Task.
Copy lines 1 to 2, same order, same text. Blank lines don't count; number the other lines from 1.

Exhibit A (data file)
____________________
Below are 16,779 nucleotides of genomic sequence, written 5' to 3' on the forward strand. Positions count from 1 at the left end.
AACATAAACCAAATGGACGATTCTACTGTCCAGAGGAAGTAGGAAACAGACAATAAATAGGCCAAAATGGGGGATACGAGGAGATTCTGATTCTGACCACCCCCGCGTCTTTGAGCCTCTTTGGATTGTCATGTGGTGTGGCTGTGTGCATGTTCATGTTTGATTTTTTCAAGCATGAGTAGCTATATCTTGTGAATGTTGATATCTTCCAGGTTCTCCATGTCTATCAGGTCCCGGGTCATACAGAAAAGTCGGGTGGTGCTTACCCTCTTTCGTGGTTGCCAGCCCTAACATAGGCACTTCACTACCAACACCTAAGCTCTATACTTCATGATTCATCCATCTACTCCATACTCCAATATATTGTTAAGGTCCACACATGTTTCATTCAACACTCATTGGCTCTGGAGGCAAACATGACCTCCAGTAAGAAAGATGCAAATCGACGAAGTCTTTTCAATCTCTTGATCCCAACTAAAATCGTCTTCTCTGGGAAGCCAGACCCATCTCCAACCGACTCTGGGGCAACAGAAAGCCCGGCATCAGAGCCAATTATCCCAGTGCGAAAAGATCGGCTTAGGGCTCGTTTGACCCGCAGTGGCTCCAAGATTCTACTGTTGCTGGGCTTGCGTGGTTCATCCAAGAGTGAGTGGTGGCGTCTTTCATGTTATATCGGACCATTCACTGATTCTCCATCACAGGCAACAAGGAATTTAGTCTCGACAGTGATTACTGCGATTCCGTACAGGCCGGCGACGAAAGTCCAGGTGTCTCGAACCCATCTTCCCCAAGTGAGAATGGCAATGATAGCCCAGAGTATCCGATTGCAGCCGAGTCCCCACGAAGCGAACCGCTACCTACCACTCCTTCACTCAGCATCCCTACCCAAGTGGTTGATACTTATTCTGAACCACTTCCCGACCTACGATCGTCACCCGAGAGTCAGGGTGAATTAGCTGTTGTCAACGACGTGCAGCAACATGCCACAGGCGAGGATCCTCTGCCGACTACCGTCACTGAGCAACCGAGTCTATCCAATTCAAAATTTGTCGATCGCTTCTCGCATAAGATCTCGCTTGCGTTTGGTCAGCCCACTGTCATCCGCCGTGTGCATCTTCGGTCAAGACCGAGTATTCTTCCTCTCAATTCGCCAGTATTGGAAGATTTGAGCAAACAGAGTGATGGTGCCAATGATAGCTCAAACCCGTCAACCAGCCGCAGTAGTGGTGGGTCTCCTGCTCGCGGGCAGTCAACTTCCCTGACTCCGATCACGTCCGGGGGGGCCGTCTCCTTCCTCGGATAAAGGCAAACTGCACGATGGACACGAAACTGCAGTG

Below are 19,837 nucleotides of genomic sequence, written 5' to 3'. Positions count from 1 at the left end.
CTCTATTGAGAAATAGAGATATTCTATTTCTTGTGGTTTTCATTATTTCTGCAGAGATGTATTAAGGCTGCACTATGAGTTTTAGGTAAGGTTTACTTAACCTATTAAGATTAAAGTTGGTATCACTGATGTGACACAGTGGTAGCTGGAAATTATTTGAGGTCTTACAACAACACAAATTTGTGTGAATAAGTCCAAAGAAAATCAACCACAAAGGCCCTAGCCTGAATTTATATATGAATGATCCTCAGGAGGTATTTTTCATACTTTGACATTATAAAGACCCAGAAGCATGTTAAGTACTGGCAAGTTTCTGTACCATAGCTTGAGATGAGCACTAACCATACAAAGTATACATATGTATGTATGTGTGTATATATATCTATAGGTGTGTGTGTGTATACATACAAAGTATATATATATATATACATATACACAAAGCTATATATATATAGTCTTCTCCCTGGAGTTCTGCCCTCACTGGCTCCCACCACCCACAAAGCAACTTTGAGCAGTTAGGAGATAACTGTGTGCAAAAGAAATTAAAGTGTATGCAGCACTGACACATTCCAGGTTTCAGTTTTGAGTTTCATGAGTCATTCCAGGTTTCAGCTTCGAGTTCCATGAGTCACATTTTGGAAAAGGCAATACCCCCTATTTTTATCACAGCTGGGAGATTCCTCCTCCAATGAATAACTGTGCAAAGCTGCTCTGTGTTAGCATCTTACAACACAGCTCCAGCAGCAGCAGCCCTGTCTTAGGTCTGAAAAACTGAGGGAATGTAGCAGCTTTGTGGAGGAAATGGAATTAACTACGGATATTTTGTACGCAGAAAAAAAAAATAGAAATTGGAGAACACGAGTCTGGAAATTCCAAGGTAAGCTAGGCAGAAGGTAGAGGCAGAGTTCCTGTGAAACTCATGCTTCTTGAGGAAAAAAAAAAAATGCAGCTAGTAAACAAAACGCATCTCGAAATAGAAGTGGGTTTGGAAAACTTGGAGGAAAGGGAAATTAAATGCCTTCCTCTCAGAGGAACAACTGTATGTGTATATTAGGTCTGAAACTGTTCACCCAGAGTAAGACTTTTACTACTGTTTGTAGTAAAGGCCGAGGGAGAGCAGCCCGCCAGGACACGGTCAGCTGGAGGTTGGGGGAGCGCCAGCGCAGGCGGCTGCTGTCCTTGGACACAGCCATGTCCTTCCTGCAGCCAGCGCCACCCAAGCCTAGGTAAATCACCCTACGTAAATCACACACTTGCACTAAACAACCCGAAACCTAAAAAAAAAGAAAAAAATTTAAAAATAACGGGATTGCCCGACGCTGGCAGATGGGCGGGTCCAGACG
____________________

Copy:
Below are 16,779 nucleotides of genomic sequence, written 5' to 3' on the forward strand. Positions count from 1 at the left end.
AACATAAACCAAATGGACGATTCTACTGTCCAGAGGAAGTAGGAAACAGACAATAAATAGGCCAAAATGGGGGATACGAGGAGATTCTGATTCTGACCACCCCCGCGTCTTTGAGCCTCTTTGGATTGTCATGTGGTGTGGCTGTGTGCATGTTCATGTTTGATTTTTTCAAGCATGAGTAGCTATATCTTGTGAATGTTGATATCTTCCAGGTTCTCCATGTCTATCAGGTCCCGGGTCATACAGAAAAGTCGGGTGGTGCTTACCCTCTTTCGTGGTTGCCAGCCCTAACATAGGCACTTCACTACCAACACCTAAGCTCTATACTTCATGATTCATCCATCTACTCCATACTCCAATATATTGTTAAGGTCCACACATGTTTCATTCAACACTCATTGGCTCTGGAGGCAAACATGACCTCCAGTAAGAAAGATGCAAATCGACGAAGTCTTTTCAATCTCTTGATCCCAACTAAAATCGTCTTCTCTGGGAAGCCAGACCCATCTCCAACCGACTCTGGGGCAACAGAAAGCCCGGCATCAGAGCCAATTATCCCAGTGCGAAAAGATCGGCTTAGGGCTCGTTTGACCCGCAGTGGCTCCAAGATTCTACTGTTGCTGGGCTTGCGTGGTTCATCCAAGAGTGAGTGGTGGCGTCTTTCATGTTATATCGGACCATTCACTGATTCTCCATCACAGGCAACAAGGAATTTAGTCTCGACAGTGATTACTGCGATTCCGTACAGGCCGGCGACGAAAGTCCAGGTGTCTCGAACCCATCTTCCCCAAGTGAGAATGGCAATGATAGCCCAGAGTATCCGATTGCAGCCGAGTCCCCACGAAGCGAACCGCTACCTACCACTCCTTCACTCAGCATCCCTACCCAAGTGGTTGATACTTATTCTGAACCACTTCCCGACCTACGATCGTCACCCGAGAGTCAGGGTGAATTAGCTGTTGTCAACGACGTGCAGCAACATGCCACAGGCGAGGATCCTCTGCCGACTACCGTCACTGAGCAACCGAGTCTATCCAATTCAAAATTTGTCGATCGCTTCTCGCATAAGATCTCGCTTGCGTTTGGTCAGCCCACTGTCATCCGCCGTGTGCATCTTCGGTCAAGACCGAGTATTCTTCCTCTCAATTCGCCAGTATTGGAAGATTTGAGCAAACAGAGTGATGGTGCCAATGATAGCTCAAACCCGTCAACCAGCCGCAGTAGTGGTGGGTCTCCTGCTCGCGGGCAGTCAACTTCCCTGACTCCGATCACGTCCGGGGGGGCCGTCTCCTTCCTCGGATAAAGGCAAACTGCACGATGGACACGAAACTGCAGTG